It's been known for years that the air in Galena Park is laced with benzene, but a new study from Air Alliance Houston has shown varying amounts of benzene have been found at different sites in the town, each site clocking benzene emission levels higher than those considered acceptable by the Environmental Protection Agency.
The idea to collect air monitor samples came about because of a lawsuit Air Alliance Houston and other environmental groups filed against the EPA in 2012. The lawsuit was filed to push the federal regulators to install fence-line monitoring systems to catch the amount of benzene emitted from nearby oil refineries and Air Alliance Houston and company won. The systems should be fully installed by 2018, according to the EPA. Since then Air Alliance Houston has worked closely with the EPA to put together the fence-line monitoring requirements for the refineries.
When EPA officials opted to mandate the use of canisters for the fence-line monitoring program Air Alliance Houston executive director Adrian Shelley says they decided to try out the canister system themselves. “We wanted to get our hands on the equipment and try it out since nobody really knew how to use it, so we got together with the Environmental Integrity Project and the Environmental Defense Fund and a local canister company and everybody put in a little money so we could do a test run,” Shelley says. “We chose Galena Park because it's an area with levels of benzene, one we'd expect to see benzene in.”
Since the Houston Advanced Research Center had recently conducted some innovative and revealing tests on Manchester, as we've previously reported, Air Alliance Houston decided to focus on Galena Park instead. They set up seven sites throughout the community and then the canister filters were swapped out once a week for eight weeks to collect data for benzene emissions. Researchers sent the information to Loren Raun, an environmental statistics professor at Rice University, to analyze.
Raun and Air Alliance Houston shared the unpublished findings with the Houston Press.
Benzene has been a key component and product of the petrochemical industry for decades. It is used as an industrial solvent and a precursor in the production of drugs, plastics, synthetic rubber and dyes. Although benzene comes from naturally occurring petroleum deposits, including crude oil and natural gas, it is typically produced from other compounds present in crude oil through chemical processes.
In its earliest days, Galena Park, nestled on the edge of the Houston Ship Channel, was a farming and ranching community whose only distinction was having a train depot, but the town turned into a refinery town (aka a town where just about everyone worked in the oil refineries) when the industry sprang up along the Gulf Coast during the first half of the 20th century. Galena Park landed on the Texas Commission on Environmental Quality's pollutant watch list in 2000 and the city has remained on that list ever since.
The reality of that shows in the Air Alliance Houston sampling. Raun says she was careful to simply analyze the samples collected, but her findings still alarmed her. “Galena Park has been on the pollutant watch list for 16 years, and that's troubling,” Raun says. “EPA risk screening levels for benzene are triggered when there's an increased cancer risk of about one in a million. I don't think there's any site in that area that's below one in a million. They're all higher than that.”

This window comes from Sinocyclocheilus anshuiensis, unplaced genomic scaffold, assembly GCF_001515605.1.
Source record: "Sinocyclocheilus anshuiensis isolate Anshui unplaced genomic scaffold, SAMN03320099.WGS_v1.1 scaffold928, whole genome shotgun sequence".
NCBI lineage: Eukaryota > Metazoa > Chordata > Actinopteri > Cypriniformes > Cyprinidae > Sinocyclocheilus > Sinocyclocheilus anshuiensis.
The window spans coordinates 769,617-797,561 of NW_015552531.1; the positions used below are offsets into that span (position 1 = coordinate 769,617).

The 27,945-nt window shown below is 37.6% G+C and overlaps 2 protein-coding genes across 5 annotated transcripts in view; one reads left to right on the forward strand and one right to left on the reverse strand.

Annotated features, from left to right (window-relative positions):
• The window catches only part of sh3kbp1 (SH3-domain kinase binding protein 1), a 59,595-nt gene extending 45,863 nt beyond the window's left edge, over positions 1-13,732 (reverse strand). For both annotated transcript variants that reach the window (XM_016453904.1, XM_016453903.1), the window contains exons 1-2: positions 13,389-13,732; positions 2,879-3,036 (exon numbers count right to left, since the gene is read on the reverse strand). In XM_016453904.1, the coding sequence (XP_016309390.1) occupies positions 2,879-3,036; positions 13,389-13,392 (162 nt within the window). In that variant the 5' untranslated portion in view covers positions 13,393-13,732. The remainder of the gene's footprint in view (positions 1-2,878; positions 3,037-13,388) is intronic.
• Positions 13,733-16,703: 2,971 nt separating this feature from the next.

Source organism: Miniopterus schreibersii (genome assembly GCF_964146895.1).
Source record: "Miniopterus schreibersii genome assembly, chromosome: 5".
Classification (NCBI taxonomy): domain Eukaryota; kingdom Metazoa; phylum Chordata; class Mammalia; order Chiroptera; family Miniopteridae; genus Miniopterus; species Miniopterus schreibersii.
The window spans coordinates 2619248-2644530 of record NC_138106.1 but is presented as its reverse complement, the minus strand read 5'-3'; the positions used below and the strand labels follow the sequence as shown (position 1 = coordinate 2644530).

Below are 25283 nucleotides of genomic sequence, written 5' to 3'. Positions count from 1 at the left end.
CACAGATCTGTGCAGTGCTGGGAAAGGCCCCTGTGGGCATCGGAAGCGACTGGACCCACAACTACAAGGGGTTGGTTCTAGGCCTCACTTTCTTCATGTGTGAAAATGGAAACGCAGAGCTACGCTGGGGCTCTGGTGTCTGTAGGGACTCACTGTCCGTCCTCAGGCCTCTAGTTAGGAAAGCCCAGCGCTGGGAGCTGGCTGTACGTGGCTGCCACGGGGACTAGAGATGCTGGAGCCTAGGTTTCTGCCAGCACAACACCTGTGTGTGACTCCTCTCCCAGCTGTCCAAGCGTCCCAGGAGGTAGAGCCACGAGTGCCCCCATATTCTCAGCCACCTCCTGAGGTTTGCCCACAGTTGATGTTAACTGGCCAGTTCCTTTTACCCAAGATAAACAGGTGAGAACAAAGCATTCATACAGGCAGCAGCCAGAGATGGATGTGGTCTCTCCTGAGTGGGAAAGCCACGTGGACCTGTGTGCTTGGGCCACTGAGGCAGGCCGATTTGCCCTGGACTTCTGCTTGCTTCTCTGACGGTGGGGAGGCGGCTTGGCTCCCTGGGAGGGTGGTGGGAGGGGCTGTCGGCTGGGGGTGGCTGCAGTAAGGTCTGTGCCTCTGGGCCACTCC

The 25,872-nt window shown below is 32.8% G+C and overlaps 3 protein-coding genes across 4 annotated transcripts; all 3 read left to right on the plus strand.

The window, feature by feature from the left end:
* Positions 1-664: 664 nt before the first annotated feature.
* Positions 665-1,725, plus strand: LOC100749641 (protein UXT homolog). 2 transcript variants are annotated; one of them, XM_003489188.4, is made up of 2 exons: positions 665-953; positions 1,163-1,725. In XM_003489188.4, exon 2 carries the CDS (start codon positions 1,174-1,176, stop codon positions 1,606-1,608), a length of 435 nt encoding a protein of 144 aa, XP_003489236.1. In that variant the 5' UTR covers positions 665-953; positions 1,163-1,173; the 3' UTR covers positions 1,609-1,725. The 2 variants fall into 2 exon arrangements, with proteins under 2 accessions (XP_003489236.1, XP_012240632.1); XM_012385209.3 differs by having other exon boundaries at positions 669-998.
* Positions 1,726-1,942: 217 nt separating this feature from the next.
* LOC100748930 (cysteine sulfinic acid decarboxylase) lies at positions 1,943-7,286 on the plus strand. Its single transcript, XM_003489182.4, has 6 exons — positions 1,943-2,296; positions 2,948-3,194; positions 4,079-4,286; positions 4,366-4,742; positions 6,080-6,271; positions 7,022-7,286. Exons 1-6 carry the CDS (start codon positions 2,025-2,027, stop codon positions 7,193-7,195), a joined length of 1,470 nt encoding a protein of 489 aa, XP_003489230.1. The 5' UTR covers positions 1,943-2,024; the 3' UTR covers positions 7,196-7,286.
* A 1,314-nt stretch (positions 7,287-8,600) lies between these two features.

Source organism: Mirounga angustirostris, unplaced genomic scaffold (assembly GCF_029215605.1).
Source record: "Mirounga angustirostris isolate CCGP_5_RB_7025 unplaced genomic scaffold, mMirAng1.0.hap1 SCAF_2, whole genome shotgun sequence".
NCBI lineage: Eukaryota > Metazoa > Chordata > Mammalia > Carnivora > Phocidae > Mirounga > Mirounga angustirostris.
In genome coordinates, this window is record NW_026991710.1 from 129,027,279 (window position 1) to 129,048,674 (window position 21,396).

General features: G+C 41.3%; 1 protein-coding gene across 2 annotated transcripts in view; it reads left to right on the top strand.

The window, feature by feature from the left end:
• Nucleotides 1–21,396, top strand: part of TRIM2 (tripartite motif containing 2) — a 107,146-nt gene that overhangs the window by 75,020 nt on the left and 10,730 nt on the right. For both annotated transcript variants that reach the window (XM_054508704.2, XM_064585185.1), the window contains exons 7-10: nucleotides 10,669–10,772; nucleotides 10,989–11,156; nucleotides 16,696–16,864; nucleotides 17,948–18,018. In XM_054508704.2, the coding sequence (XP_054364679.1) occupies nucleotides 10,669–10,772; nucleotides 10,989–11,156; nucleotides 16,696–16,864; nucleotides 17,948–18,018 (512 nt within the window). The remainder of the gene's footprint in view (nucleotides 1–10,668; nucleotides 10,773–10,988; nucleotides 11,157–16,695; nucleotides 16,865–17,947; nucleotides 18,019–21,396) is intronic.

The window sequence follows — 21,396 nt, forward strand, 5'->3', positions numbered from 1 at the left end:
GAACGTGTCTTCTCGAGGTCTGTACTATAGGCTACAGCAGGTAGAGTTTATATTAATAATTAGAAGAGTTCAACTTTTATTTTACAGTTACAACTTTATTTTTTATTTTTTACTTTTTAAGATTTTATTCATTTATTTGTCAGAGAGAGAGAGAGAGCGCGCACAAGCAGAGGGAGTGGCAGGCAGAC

In fact, all of the monitors consistently exceeded both the EPA screening level of benzene (.36 micrograms of benzene per cubic meter of air) and the National Air Toxics Assessment (.81 micrograms of benzene per cubic meter of air) during the time period sampled at each location. The benzene levels also came in higher than the TCEQ effects screening levels (4.5 micrograms per cubic meter of air) during every test at the Avenue J location except for the ones conducted during third, fourth and seventh weeks of the sampling, according to the report.
“You can tell someone the concentration is higher in one area than others and that could mean a higher risk of cancer, but it's not that simple. There are different ways of looking at this,” Raun says. The odds of getting cancer change depending on the amount of exposure, so people who live in the area but don't work there will have a different level of risk than those who are in the area all day every day.
“This is all about probabilities,” she explains. “Here's something we can say with absolute certainty: Benzene causes cancer, and we know this to be true because it's documented. And benzene concentrations are higher here than they are in the rest of Houston. The monitors prove that."
Juan Flores grew up in Galena Park and still lives there. Community members have known about the pollution for years but it's been an issue for so long that in some ways it's slipped into the background. “It's very concerning," Flores says. "We've known living close to the port and refineries can be a problem, but the actual read-outs of the numbers are something else. They're high.”
Now, the question is what happens next. “The results left a lot of uncertainty, and it's uncertainty that is difficult to clear up because these monitors don't get into specifics about when these emissions occurred,” Shelley says. “We got great data but it's troubling because we don't know what exactly is causing it or where exactly these emissions are coming from.”
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